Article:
There are not yet books on the shelves inside this corner office deep within the Democratic National Committee headquarters. Her new desk, like the walls, is virtually bare. Less than 48 hours after becoming the DNC chairwoman, a handful of framed family pictures and some fresh flowers are the only evidence her new office is even occupied.
“We’re in the process of moving in now,” the Congresswoman says. “We have to make this look less like a man’s office, because that’s pretty much what it’s always been. It’s really ugly. We’re going to pretty it up a little bit.”
But don’t let the tulips and irises fool you.
This Florida Democrat may be a 44-year-old mother of three young children, but she will also serve as President Barack Obama’s leading attack dog for the next 18 months.
She has an uncanny knack for being both disarming and aggressive in the same conversation. She is a breast cancer survivor and longtime politician who knows that her ability to connect with women is one of her greatest political assets in the fight to help re-elect Obama.
Just don’t question her intention to play an active role, despite the constant juggling act that already defines her life.
“Anyone that knows me knows that I wouldn’t take a job — I don’t collect titles. I work my ass off,” she told Roll Call in an interview. “I had a specific conversation with the people around the president that I did not want this job if they were just plunking me at the top of the organization as a figurehead. There was a specific discussion that they were bringing me in because they wanted me at the table, because they wanted me to be able to help them make strategic decisions, important strategic decisions, and be able to use the talents, for lack of a better term, that I have in fundraising, in messaging, in grass-roots outreach.”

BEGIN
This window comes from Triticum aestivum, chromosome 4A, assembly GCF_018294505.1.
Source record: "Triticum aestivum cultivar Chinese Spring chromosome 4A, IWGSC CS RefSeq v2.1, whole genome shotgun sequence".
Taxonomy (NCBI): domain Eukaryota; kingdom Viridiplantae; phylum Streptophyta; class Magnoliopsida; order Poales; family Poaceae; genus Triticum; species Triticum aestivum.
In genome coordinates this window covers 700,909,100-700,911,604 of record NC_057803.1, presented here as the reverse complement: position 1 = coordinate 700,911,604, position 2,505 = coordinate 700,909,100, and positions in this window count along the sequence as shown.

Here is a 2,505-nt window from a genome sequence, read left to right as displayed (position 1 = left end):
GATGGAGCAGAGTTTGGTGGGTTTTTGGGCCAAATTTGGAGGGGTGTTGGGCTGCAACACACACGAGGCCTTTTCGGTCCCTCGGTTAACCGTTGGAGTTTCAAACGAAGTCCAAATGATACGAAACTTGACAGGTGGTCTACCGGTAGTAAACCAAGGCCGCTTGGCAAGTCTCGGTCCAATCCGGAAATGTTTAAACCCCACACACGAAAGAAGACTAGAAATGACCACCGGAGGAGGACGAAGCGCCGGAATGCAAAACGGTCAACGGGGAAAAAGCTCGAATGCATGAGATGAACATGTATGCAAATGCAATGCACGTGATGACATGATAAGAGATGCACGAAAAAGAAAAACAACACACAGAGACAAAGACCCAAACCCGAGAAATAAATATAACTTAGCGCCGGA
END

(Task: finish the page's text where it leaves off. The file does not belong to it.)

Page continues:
Her resolve is clear, but the last active Member of Congress to hold the DNC chairmanship, then-Sen. Chris Dodd (Conn.), was little more than a figurehead during his term between 1995 and 1996. A co-chairman was appointed at that time to help lead the operation.
In the years since, governors and strategists have led the party. Wasserman Schultz said it’s a good time to shift away from a top-down leadership structure.
“The difference between Debbie Wasserman Schultz and Tim Kaine, and for that matter Howard Dean and Terry McAuliffe before him, I just had a very different style as a legislator than the previous three chairs who were executives,” she said. “It’s the right time for a style like mine. ... We need to get everybody on board. We need to get everybody fired up. We need to make sure that everybody feels important.”
Wasserman Schultz is already used to being on the front lines of the bitter partisan battle that dominates Washington culture most days. She has become a near-constant presence on cable television news and earned the reputation of a feared debater, having been dubbed “The Pistol” by former Rep. David Obey (D-Wis.).
In a wide-ranging interview Friday morning, she vacillated between someone who called for mutual respect in politics and someone who suggested Republicans want to put illegal immigrants on rafts and the elderly out on the streets.
“It’s important not to see our opponents as the enemy. They’re people we disagree with much of the time, but not all of the time,” she said. “And finding common ground is really important. I really always try to look for the way I can reach across the aisle and find agreement.”
But Wasserman Schultz also defended her recent statement that the House Republican plan to reshape Medicare is a “death trap” for seniors.
“While some might think that word choices are too strong at times, people have a lot going on in their lives, they hear a lot of people saying a lot of things on the TV news and in the newspapers they read. Sometimes when you have an outrageous proposal, it’s important to call it like it is so that you can call people’s attention to it.”